Anne Frank (1929-1945) achieved world fame after her death from typhus in March 1945 in the Nazi concentration camp Bergen-Belsen through the publication of her diary in which she described the lives of eight Jews in hiding in the city of Amsterdam between June 1942 and August 1944.
Anne Frank was born on June 12, 1929, in Frankfurt, Germany. Her father, Otto, was the son of wealthy parents. He attended the classical gymnasium and served as a lieutenant of the German army in World War I. Following the loss of his parent's fortune during the 1920s' inflation in Germany, he was able to establish himself as a businessman in Frankfurt specializing in banking and in the promotion of name brands. Anne's mother also came from a well-to-do family. Anne had a close and warm relationship with her father and a more distant one with her mother. Anne's sister Margot, a pretty and feminine girl, was born in 1926 and also died in Bergen-Belsen.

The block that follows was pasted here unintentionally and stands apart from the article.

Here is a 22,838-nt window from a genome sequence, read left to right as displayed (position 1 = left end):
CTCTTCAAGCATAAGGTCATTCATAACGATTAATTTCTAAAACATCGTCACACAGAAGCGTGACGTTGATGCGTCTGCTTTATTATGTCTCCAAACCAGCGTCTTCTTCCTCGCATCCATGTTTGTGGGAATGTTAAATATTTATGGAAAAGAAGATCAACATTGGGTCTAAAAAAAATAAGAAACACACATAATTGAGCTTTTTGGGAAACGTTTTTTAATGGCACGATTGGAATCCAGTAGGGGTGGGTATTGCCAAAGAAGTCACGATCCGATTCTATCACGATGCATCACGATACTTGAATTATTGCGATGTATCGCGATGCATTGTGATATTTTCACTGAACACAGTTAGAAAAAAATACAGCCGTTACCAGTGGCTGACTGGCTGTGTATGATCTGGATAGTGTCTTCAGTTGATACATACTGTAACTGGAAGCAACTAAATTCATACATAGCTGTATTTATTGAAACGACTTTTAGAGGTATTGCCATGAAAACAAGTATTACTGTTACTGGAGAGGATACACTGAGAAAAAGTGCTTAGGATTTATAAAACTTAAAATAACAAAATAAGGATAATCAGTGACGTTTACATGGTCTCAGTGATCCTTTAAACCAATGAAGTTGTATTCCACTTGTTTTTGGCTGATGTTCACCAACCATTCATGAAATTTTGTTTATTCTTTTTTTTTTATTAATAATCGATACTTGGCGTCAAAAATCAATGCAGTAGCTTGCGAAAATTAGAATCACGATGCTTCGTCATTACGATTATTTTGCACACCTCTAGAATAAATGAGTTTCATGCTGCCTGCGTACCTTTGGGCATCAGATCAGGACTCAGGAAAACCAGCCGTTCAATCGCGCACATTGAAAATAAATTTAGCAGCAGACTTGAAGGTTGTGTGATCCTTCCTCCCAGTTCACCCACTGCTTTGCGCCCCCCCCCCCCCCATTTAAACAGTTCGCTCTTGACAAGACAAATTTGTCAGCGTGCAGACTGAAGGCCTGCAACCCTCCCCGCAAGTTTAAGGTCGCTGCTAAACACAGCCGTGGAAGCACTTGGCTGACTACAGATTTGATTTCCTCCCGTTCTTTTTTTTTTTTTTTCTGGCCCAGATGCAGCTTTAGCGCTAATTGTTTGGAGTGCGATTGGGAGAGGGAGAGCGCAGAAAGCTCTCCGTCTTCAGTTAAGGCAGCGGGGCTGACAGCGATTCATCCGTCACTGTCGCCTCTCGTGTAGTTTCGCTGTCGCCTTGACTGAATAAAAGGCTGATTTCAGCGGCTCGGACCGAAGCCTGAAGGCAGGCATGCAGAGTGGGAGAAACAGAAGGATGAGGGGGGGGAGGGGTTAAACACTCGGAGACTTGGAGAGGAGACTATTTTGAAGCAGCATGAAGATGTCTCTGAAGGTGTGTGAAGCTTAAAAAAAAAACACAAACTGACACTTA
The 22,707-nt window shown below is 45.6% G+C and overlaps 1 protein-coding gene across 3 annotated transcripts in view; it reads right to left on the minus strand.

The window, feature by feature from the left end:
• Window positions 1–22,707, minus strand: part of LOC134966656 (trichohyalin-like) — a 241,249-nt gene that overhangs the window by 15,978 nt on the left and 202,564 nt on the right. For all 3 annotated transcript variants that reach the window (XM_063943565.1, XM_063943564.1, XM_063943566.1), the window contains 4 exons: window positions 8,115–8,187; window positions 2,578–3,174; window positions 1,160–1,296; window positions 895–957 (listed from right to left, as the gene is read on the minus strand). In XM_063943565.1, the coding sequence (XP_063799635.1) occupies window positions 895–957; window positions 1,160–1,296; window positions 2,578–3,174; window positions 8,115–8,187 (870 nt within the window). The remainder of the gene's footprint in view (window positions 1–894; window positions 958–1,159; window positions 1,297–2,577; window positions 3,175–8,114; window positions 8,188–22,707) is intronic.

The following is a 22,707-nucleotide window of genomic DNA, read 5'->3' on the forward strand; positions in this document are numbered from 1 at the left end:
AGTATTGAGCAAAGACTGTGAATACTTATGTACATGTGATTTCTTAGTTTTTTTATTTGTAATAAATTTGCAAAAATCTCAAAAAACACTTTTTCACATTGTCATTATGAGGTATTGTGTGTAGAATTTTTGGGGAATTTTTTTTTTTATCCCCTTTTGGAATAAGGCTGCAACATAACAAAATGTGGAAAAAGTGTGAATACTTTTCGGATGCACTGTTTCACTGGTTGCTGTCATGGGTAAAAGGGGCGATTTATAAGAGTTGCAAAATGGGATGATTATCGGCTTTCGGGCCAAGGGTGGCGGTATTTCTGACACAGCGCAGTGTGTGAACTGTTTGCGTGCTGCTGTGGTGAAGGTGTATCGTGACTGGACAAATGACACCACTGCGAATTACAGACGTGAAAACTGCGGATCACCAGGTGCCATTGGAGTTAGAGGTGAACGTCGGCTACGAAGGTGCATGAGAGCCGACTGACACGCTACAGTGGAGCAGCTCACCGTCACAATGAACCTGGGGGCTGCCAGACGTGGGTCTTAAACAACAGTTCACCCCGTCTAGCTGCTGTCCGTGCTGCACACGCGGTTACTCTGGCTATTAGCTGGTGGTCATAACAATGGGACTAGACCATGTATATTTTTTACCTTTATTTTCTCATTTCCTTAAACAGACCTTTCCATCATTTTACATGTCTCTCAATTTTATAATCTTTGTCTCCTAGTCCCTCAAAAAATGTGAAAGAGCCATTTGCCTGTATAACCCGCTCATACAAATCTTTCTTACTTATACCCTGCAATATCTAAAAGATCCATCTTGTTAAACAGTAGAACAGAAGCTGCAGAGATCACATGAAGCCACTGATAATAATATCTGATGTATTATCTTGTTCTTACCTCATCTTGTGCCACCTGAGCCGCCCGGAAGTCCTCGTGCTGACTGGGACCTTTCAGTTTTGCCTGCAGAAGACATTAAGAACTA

Following the Nazi takeover of Germany in January 1933, the Frank's emigrated to Amsterdam, Holland, where Otto Frank became the managing director of a food company with a warehouse and office on the Prinsengracht, one of the city's canal/streets. Anne attended the Montessori school in Amsterdam. When the Nazis occupied Holland in May 1940 they began to institute anti-Jewish regulations which forced Anne to leave her school and to attend a Jewish secondary school. Jews were forced to wear the yellow Jewish star of David, and deportation of Jews from Holland to the Auschwitz extermination camp commenced. Margot received an order to report for deportation in early July 1942. Otto Frank, who had prepared for this eventuality by setting up a hiding place for his family, decided that the time had come. He moved his family into the hidden rear portion of the warehouse where he had prepared two apartments. He was joined there by Mr. van Daan, a co-worker, with his wife and 16-year-old son Peter. Eventually an eighth person joined them, an elderly Jewish dentist named Dussel.